The difference in position between the virtually planned and actually placed implants, according to our workflow, resembles the deviation in implant placement for virtually planned and placed implants in non-oligodontia patients [3,4,5,6]. Schneider et al.  report in their systematic review a mean deviation of 1.07 mm (95% CI 0.76–1.22 mm) at the shoulder and 1.63 mm (95% CI 1.26–2 mm) at the apex as well as a mean angular deviation of 5.26° (95% CI 3.94–6.58°). More recent studies report similar results [3, 6]. Thus, the accuracy of virtual implant planning in oligodontia patients is comparable to that reported in non-oligodontia cases.
A variety of factors (i.e. technical, product, mechanical, procedure and environmental factors) can affect the accuracy of implant placement . Commonly, implant placement accuracy is higher by experienced surgeons , but patient-related factors are often less easy to control. Some progress has been made to control patient factors by using tooth-supported drilling templates, as demonstrated here; they enable a more precise transfer of the virtual implant planning to the surgical site than mucosa- or bone-supported templates [6, 9]. However, there is still a need to identify appropriate evaluation techniques and mechanisms capable of optimizing transfer precision and eliminating errors of three-dimensional planning and guiding systems for the partially dentate jaw . Planning is complex, and high transfer precision is not always easy to accomplish, particularly in oligodontia cases with a large number of missing teeth. With the use of the described method, pre-operative implant planning is possible and placement is more predictable.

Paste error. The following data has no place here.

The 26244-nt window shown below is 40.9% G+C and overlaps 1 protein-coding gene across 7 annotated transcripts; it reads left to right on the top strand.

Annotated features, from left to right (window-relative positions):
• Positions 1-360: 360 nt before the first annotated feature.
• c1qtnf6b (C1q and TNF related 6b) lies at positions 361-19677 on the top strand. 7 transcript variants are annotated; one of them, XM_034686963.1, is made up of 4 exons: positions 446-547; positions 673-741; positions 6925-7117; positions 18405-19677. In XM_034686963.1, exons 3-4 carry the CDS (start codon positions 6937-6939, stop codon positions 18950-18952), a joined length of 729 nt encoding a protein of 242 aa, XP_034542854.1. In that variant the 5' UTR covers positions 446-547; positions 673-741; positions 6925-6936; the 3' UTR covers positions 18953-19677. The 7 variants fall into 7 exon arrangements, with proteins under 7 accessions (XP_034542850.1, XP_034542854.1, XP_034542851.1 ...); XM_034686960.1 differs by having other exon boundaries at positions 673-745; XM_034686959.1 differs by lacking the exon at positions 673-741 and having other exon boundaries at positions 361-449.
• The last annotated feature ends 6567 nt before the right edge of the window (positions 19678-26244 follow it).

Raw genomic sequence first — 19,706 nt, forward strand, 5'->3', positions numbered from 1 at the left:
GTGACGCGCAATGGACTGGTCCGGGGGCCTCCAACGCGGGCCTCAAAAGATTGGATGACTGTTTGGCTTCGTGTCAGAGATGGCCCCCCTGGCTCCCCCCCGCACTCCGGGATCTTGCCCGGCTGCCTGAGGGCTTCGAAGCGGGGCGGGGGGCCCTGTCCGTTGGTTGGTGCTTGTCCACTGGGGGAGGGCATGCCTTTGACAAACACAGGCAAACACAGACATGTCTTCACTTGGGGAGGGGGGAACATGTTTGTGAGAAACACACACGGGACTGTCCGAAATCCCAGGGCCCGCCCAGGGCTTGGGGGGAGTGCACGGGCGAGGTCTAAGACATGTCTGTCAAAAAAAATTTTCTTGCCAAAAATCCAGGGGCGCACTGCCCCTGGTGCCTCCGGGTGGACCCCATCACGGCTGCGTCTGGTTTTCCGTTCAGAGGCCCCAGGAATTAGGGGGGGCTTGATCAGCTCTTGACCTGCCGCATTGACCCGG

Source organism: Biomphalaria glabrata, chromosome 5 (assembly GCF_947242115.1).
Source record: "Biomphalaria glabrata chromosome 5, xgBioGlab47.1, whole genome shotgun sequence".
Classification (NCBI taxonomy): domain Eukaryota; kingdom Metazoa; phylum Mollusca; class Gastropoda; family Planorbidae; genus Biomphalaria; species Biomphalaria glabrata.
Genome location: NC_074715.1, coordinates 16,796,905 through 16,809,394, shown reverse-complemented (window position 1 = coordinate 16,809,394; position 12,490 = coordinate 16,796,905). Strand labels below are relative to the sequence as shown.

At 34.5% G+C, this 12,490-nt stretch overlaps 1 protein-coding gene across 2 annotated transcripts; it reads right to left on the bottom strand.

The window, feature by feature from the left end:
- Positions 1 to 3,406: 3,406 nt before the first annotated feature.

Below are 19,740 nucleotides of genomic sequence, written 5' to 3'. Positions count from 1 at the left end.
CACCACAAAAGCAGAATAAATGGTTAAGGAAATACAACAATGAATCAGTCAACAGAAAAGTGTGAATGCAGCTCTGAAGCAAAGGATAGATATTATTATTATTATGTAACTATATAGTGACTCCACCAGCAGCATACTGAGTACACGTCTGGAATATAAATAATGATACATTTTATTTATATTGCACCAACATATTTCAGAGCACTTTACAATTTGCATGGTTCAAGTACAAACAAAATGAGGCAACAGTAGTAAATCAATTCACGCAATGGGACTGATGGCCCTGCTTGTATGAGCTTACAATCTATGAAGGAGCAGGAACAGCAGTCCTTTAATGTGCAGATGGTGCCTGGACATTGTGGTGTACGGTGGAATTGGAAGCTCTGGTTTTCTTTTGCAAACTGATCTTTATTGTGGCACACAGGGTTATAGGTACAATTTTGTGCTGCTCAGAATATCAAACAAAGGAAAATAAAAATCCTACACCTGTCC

This technical advanced article introduces a fully digitalized workflow for implant planning in complex oligodontia cases. The application of computer-designed surgical templates enables predictable implant placement in oligodontia, where bone quantity and limited interdental spaces can be challenging for implant placement. The stepwise approach described in this technical advanced article provides the dentist and surgeon with a basis to plan and guide the preferred implant placement in oligodontia cases.